REDD+: a win-win deal is possible!
With the dusk of the International Year of Forests fast approaching, reducing emissions from deforestation and forest degradation, sustainable forest management, conservation and enhancement of carbon stocks (REDD+) has the potential to bring positive changes to the lives of people who are dependent on forests for their livelihoods. But this can only happen if REDD+ is implemented in a way that ensures their participation in the process.
How and when people are engaged in the REDD+ process will define whether it will be a win-win or a win-lose deal for them. Entrenching social and environmental safeguards in the readiness process will ensure win-win solutions for investors, local communities and the society at large.
Footing the bill
But, given the limited resources, how is this done? It is a commonly accepted fact that public financing alone will not foot the annual bill. According to the Climate change: Financing Global Forests review it will reach US $17 – 33 billion and this UNEP Finance Initiative report says it could reach US $ 40 billion. These funds are needed to support investment in comprehensive and integrated land use planning processes and sectoral policy coordination. These processes are fundamental for reducing emissions while contributing to the achievement of the Millennium Development Goals, such as reducing hunger and poverty.
The private sector could play a much bigger role in closing the financial and technical gaps that need filling in order to implement REDD+. However, as suggested in this UNEP report, the private sector’s business approach can often undermine the rights of the local communities. For REDD+ to be successful, financial and non-financial incentives have to be provided to both large-scale commercial farmers and small-scale farmers to find viable, competitive and sustainable alternatives to high-value commodities, like timber and cash crops, such as soybeans or flowers.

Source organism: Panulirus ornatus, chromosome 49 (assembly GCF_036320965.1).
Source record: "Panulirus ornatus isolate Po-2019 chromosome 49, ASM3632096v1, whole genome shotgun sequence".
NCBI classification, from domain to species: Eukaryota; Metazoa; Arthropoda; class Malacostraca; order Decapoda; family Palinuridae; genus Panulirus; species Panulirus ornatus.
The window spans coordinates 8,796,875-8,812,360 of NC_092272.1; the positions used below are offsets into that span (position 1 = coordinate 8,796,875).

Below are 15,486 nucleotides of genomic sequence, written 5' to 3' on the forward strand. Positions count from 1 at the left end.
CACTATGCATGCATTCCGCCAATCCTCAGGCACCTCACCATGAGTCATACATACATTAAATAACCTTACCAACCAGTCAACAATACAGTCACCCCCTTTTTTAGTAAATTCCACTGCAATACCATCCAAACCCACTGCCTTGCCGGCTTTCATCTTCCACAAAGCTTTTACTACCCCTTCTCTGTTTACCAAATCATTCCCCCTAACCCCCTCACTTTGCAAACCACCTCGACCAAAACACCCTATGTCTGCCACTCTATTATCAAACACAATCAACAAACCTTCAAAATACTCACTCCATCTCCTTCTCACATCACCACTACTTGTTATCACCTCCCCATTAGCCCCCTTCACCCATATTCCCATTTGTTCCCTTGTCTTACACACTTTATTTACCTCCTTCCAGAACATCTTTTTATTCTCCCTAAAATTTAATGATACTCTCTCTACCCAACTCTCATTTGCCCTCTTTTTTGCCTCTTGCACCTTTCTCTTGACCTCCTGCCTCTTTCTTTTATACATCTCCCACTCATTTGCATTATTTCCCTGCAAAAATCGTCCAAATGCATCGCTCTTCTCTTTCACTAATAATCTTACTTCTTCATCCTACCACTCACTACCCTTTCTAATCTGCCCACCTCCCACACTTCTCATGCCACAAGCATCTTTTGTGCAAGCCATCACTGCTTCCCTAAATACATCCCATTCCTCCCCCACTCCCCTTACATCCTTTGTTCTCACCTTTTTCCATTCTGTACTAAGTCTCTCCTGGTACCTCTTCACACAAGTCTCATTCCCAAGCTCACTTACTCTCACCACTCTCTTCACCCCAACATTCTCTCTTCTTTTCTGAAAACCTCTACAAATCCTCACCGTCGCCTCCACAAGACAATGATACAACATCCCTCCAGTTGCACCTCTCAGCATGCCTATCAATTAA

Implementing REDD+ in a way that benefits everyone
Ensuring streamlined, transparent and accountable mechanisms for enforcing the governance and effective implementation of the existing REDD+ legislation is also critical. This will help reduce costs and will ensure REDD+ benefits forest-dependent people, national governments and investors.
Social and environmental safeguards are critical for securing the protection of community rights to:
- the land the forest is on
- products from the forests
- the carbon stored in the forest
- the forest's biodiversity
- intellectual property rights to products from the forest
- benefiting from the carbon credits created for keeping the forest standing.
But this is easier said than done. A recent World Bank report on benefit sharing highlights the importance of rigorous consultation and social impact assessment processes. This includes:
- holding open public debates before REDD+ schemes commence, and providing accessible information on the process to everyone affected,
- ensuring public input into planning and negotiating contracts,
- applying procedural rights to investments, for example in terms of freedom of information,
- working in conjunction with voluntary initiatives, such as the extractive industries transparency initiative,